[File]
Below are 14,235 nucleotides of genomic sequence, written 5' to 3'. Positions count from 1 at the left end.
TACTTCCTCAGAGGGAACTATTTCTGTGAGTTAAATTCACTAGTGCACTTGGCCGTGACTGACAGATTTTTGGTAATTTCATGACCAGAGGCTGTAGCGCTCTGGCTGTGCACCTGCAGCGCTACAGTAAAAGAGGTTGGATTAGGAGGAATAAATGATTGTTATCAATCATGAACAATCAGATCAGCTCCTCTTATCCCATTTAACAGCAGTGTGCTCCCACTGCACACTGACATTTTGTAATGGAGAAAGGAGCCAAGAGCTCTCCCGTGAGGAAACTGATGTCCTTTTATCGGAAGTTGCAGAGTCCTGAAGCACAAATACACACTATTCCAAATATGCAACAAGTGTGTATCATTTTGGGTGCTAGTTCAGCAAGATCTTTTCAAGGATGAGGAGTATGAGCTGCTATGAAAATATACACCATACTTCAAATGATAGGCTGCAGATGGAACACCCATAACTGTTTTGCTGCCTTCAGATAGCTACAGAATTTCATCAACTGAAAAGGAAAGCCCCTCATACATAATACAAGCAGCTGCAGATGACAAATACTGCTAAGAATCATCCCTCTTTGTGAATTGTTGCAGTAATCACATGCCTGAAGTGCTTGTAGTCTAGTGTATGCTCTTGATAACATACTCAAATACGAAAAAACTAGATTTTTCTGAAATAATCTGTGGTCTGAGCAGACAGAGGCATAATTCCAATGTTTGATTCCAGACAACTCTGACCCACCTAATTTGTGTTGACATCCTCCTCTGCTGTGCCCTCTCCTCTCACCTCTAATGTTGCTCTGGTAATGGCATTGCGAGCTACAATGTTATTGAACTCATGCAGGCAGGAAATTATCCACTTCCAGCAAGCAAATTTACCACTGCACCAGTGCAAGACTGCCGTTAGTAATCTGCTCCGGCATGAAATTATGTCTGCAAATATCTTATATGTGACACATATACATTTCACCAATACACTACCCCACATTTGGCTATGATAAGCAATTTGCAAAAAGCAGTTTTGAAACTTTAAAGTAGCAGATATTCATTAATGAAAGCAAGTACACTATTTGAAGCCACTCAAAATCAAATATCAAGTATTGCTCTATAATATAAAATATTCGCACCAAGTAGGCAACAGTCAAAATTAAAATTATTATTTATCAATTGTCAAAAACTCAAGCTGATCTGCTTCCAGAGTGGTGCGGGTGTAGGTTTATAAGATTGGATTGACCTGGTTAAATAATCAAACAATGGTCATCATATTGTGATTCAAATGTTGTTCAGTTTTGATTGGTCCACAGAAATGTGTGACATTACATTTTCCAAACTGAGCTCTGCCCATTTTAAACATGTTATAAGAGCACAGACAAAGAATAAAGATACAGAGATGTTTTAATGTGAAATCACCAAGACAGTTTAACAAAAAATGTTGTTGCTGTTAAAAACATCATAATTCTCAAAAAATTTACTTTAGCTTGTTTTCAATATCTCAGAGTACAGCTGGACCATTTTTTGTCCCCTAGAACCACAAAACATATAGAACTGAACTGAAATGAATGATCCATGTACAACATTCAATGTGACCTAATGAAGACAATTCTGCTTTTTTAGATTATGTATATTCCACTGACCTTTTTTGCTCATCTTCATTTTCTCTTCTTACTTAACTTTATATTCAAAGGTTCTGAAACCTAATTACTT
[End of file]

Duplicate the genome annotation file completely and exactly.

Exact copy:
Below are 14,235 nucleotides of genomic sequence, written 5' to 3'. Positions count from 1 at the left end.
TACTTCCTCAGAGGGAACTATTTCTGTGAGTTAAATTCACTAGTGCACTTGGCCGTGACTGACAGATTTTTGGTAATTTCATGACCAGAGGCTGTAGCGCTCTGGCTGTGCACCTGCAGCGCTACAGTAAAAGAGGTTGGATTAGGAGGAATAAATGATTGTTATCAATCATGAACAATCAGATCAGCTCCTCTTATCCCATTTAACAGCAGTGTGCTCCCACTGCACACTGACATTTTGTAATGGAGAAAGGAGCCAAGAGCTCTCCCGTGAGGAAACTGATGTCCTTTTATCGGAAGTTGCAGAGTCCTGAAGCACAAATACACACTATTCCAAATATGCAACAAGTGTGTATCATTTTGGGTGCTAGTTCAGCAAGATCTTTTCAAGGATGAGGAGTATGAGCTGCTATGAAAATATACACCATACTTCAAATGATAGGCTGCAGATGGAACACCCATAACTGTTTTGCTGCCTTCAGATAGCTACAGAATTTCATCAACTGAAAAGGAAAGCCCCTCATACATAATACAAGCAGCTGCAGATGACAAATACTGCTAAGAATCATCCCTCTTTGTGAATTGTTGCAGTAATCACATGCCTGAAGTGCTTGTAGTCTAGTGTATGCTCTTGATAACATACTCAAATACGAAAAAACTAGATTTTTCTGAAATAATCTGTGGTCTGAGCAGACAGAGGCATAATTCCAATGTTTGATTCCAGACAACTCTGACCCACCTAATTTGTGTTGACATCCTCCTCTGCTGTGCCCTCTCCTCTCACCTCTAATGTTGCTCTGGTAATGGCATTGCGAGCTACAATGTTATTGAACTCATGCAGGCAGGAAATTATCCACTTCCAGCAAGCAAATTTACCACTGCACCAGTGCAAGACTGCCGTTAGTAATCTGCTCCGGCATGAAATTATGTCTGCAAATATCTTATATGTGACACATATACATTTCACCAATACACTACCCCACATTTGGCTATGATAAGCAATTTGCAAAAAGCAGTTTTGAAACTTTAAAGTAGCAGATATTCATTAATGAAAGCAAGTACACTATTTGAAGCCACTCAAAATCAAATATCAAGTATTGCTCTATAATATAAAATATTCGCACCAAGTAGGCAACAGTCAAAATTAAAATTATTATTTATCAATTGTCAAAAACTCAAGCTGATCTGCTTCCAGAGTGGTGCGGGTGTAGGTTTATAAGATTGGATTGACCTGGTTAAATAATCAAACAATGGTCATCATATTGTGATTCAAATGTTGTTCAGTTTTGATTGGTCCACAGAAATGTGTGACATTACATTTTCCAAACTGAGCTCTGCCCATTTTAAACATGTTATAAGAGCACAGACAAAGAATAAAGATACAGAGATGTTTTAATGTGAAATCACCAAGACAGTTTAACAAAAAATGTTGTTGCTGTTAAAAACATCATAATTCTCAAAAAATTTACTTTAGCTTGTTTTCAATATCTCAGAGTACAGCTGGACCATTTTTTGTCCCCTAGAACCACAAAACATATAGAACTGAACTGAAATGAATGATCCATGTACAACATTCAATGTGACCTAATGAAGACAATTCTGCTTTTTTAGATTATGTATATTCCACTGACCTTTTTTGCTCATCTTCATTTTCTCTTCTTACTTAACTTTATATTCAAAGGTTCTGAAACCTAATTACTT